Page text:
Functional Materials and Molecular Assemblies


Functional materials and molecular assemblies

We focus on the application of assembly-based approaches for the generation of new functional materials. A fundamental feature of many natural forms of matter is that they display highly organized structures. These materials are often generated by the self-assembly of smaller sub-units, where the chemistry and geometry of these constituents dictate how they interact and then assemble. In this way, nature can construct complex materials with remarkable properties that go far beyond those achievable with small molecules. 

Our research takes inspiration from these processes. We are investigating the cross-length-scale mechanisms that drive the assembly and formation of complex forms of matter from the molecular scale interactions to mesoscale structuring that together determine the material’s macroscopic properties. Harnessing this knowledge, we are then able to design and build novel structures/materials, with tailor-made properties, for wide-ranging applications including catalytic materials, drug therapies, electronic components, sensors, energy storage or batteries. 

Current work is divided across the following areas.

  • Nanostructured Materials
  • Crystallisation
  • Supramolecular Chemistry
  • Soft and Biological Matter
  • Materials Characterisation
  • Computational Materials Chemistry

Bragg Centre for Materials Research 

Many section members are also members of the University of Leeds’ cross-institutional materials research centre, The Bragg Centre. The Bragg Centre brings together multidisciplinary research expertise from across the campus under its six research themes: (i) analytical science; (ii) bionanotechnology; (iii) electronic and photonic materials; (iv) functional surfaces; (v) multiscale materials; (iv) soft matter. The Bragg Centre is a founding partner of the Henry Royce Institute, the UK’s centre for advanced materials research and innovation. Therefore, membership of Bragg enables wider access to state-of-the-art research facilities both in Leeds and across the UK and facilitates multidisciplinary collaborations to deliver high impact materials research.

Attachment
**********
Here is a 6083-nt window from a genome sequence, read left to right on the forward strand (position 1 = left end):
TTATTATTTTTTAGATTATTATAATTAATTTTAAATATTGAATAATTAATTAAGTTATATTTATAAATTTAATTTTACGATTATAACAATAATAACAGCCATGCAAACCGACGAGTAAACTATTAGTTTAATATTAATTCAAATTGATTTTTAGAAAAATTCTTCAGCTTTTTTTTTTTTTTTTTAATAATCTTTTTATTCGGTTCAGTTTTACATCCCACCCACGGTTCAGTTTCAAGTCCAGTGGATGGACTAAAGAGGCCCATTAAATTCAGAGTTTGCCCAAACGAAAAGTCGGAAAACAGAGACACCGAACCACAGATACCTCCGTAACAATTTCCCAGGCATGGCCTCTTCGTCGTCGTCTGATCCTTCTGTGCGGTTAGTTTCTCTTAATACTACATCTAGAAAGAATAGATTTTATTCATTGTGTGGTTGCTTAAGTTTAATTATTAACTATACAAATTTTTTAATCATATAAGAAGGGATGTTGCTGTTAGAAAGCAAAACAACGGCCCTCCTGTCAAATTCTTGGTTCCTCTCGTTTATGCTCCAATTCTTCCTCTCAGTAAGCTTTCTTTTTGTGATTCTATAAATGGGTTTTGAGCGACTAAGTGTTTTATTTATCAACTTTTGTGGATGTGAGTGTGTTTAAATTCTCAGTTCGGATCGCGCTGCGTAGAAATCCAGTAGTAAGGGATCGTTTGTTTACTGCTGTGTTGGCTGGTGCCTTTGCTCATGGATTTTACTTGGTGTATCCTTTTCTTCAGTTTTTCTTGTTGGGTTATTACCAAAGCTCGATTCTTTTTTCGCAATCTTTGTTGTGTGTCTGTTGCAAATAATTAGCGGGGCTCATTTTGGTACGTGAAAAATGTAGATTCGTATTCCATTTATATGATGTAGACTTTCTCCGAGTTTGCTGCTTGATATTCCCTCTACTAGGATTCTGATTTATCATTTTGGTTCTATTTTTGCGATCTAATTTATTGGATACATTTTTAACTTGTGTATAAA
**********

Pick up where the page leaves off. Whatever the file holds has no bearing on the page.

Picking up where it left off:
Research Group Members

  • Richard Ansell – molecular imprinting; liquid chromatography, organogels.
  • Stefan Auer – machine learning; data analysis; healthcare diagnostics; soft matter; biophysics
  • Paul Beales (Head of Section) – self-assembly; membranes and vesicles; soft matter
  • Andrew Burnett – terahertz, infrared and computational spectroscopy
  • Tom Chamberlain – nanomaterial and nanocomposite synthesis and characterisation
  • Sean Collins –  analytical electron microscopy of molecular materials
  • Nora De Leeuw – computational materials chemistry
  • Didi Derks – colloids; automated liquid handling
  • Jenny Eyley – pedagogy of materials chemistry
  • Malcolm Halcrow – crystal engineering of switchable metal complexes
  • Michaele Hardie – functional metallo-supramolecular cages and networks
  • Terry Kee – soft matter; hydrogels as artificial biological systems
  • Yi-Yeoun Kim – bio-inspired functional materials; crystallisation
  • Richard Mandle – liquid crystals and polymers; synthesis and simulation
  • Fiona Meldrum – crystallisation; biomineralization; bio-inspired crystallisation; structure-property relationships
  • Robert Menzel – inorganic nanomaterials; foams and aerogels; catalysis
  • Orde Munro – DFT simulations; synthesis and spectroscopy; coordination compounds
  • Andrew Nelson – phospholipid layers; electrochemistry; toxicity sensing
  • Chris Pask – coordination and organometallic chemistry; chemical crystallography
  • Briony Yorke – time-resolved crystallography; single crystal spectroscopy; x-ray source development; radiation damage
  • Dejian Zhou – nanoparticles; multivalent interactions; biophysical tools; surface chemistry

Contact us

If you are interested in collaborating with us or joining our research team, please get in touch with a relevent staff member.